Yotam Ottolenghi, never one to stint on ingredients, decided to pare down and loved it. Cue the new Yotam…
Ottolenghi and simple?
For anyone wondering, that is not a contradiction in terms! I know: I’ve seen the raised eyebrows, I’ve heard the jokes. Like the one about the reader who thought there was part of a recipe missing as they already had all the ingredients needed in their cupboard. The reason I’m so excited about my new book Ottolenghi Simple is that it’s full of recipes that are still distinctly Ottolenghi but are simple in at least one (but very often in more than one) way.
The big idea?
Well, the point is that there are many ways to get a meal on the table and everyone has their own idea of what ‘simple’ means.
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For me, it’s about being able to stop at my greengrocer on the way home, pick up something that looks good and have a meal ready within 20 or 30 minutes. My husband Karl, on the other hand, has a completely different approach. If we’re having friends over, he’ll want to prep and get ahead so that very little needs to be done when our guests are around.
So, building on this idea, my team devised a simple colour-coded system (see below) to help you choose recipes, plan meals and make them with maximum joy. Once you’ve figured out what kind of cook you are – a ‘make ahead’ cook or a ‘short on time’ cook or a ‘whatever I have in my cupboard’ cook, for example – then the whole process of getting food on the table is transformed. You simply select dishes that fit your style and the occasion. I like to say it’s a kitchen liberation!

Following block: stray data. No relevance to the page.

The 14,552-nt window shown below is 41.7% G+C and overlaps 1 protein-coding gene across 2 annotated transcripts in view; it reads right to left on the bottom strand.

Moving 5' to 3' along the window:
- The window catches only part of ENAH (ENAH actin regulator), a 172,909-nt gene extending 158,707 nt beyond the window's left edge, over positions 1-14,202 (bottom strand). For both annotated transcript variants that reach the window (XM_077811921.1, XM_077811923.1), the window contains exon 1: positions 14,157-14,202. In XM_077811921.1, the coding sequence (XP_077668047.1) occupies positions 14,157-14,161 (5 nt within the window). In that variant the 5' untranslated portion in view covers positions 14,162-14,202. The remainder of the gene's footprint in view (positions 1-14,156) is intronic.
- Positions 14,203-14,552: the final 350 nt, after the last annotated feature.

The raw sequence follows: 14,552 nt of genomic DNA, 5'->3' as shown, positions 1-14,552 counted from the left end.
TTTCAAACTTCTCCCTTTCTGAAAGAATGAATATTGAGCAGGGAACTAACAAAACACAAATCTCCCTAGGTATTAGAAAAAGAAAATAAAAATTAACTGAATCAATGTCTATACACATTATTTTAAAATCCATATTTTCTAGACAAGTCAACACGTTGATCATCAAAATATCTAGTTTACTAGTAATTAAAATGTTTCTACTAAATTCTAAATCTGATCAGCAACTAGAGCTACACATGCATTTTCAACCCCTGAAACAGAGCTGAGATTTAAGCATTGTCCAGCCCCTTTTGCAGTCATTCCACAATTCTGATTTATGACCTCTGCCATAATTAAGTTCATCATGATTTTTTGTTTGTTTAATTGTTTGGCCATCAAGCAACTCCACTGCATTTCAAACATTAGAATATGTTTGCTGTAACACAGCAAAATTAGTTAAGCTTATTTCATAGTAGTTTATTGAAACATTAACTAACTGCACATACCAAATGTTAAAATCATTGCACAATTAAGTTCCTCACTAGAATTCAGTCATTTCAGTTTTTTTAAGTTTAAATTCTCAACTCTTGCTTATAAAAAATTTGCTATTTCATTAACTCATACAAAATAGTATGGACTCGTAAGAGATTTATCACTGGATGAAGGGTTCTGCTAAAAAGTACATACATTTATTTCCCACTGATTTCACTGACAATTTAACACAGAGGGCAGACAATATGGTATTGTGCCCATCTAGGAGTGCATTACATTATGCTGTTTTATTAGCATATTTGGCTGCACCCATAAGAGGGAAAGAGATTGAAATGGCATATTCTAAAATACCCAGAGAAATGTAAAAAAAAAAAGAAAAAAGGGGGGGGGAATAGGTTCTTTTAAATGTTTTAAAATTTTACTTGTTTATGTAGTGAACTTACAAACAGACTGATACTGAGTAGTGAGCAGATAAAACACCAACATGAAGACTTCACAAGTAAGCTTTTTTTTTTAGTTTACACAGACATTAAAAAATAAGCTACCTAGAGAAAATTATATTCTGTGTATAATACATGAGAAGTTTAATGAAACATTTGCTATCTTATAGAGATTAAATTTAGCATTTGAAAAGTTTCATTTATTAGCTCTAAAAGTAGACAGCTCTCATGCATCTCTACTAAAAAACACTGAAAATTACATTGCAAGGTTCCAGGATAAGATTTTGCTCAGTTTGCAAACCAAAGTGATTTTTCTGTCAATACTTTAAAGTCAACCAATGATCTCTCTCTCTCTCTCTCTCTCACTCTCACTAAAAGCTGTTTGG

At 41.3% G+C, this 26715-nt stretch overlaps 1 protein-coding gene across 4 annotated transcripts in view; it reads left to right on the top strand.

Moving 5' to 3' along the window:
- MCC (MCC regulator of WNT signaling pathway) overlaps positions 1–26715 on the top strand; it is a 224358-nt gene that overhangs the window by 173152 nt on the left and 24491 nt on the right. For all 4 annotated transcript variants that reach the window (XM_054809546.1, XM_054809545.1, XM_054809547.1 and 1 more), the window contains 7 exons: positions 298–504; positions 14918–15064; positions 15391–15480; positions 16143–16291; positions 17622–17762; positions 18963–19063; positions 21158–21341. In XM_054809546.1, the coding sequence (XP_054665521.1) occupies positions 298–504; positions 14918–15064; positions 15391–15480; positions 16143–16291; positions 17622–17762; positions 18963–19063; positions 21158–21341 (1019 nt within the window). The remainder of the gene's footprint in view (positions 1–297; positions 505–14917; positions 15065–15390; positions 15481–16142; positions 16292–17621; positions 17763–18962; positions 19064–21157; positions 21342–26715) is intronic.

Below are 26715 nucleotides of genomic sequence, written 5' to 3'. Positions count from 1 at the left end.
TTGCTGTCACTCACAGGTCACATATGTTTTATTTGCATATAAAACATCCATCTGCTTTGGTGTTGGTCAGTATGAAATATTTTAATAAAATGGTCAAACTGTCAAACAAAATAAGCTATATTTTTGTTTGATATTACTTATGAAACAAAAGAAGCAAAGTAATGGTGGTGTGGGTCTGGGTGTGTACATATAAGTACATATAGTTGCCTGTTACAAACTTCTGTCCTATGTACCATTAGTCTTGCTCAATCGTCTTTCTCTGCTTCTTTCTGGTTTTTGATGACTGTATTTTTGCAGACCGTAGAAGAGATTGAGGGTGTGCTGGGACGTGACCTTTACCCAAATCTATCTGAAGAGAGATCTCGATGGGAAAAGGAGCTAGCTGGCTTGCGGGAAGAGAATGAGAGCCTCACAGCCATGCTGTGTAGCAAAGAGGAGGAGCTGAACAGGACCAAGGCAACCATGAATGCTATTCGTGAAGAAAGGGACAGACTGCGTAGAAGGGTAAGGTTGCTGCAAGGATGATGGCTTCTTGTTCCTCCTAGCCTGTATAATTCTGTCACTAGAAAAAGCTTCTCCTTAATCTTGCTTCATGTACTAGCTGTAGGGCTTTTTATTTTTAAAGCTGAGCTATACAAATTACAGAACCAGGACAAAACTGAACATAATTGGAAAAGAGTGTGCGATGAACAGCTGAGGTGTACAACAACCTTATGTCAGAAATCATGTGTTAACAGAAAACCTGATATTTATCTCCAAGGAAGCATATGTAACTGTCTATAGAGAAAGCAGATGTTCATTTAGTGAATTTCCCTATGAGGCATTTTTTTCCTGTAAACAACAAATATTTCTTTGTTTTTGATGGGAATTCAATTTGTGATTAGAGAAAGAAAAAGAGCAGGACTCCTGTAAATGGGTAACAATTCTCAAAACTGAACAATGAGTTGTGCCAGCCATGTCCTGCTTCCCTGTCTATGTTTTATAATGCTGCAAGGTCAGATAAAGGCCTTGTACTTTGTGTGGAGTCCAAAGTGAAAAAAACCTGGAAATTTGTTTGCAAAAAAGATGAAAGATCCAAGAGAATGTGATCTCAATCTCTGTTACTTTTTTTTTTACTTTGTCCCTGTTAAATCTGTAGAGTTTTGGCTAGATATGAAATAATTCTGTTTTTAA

The Ottolenghi Simple code
S SHORT ON TIME These are recipes that I might eat for supper during the week or when feeding friends on the weekend. They’re the dishes that can be made really quickly and easily: noodles and pasta come into their own.
I 10 INGREDIENTS I thought that imposing a ‘10 ingredients or less’ limit to most of the recipes in the book (excluding basic seasonings) was going to be a big challenge but it was actually the biggest thrill.
M MAKE AHEAD Dishes that you can get ahead with, without compromising on freshness or flavour.
P PANTRY Recipes that make the most of what you have in your cupboard. Obviously my own shelves are always home to a few personal pantry favourites – za’atar seasoning, for example, pomegranate or date molasses and Urfa chilli flakes. I do suggest substitutions where possible but do check out ottolenghi.co.uk for any that are less familiar to you and get to know them.
L LAZY Dishes where the preparation has been done beforehand, but then it’s up to the combined forces of heat and time to do all the work.
E EASIER THAN YOU THINK These show how recipes that sound tricky can be simpler than you might imagine. They also include some that look or sound a bit ‘restauranty’ but are actually super easy.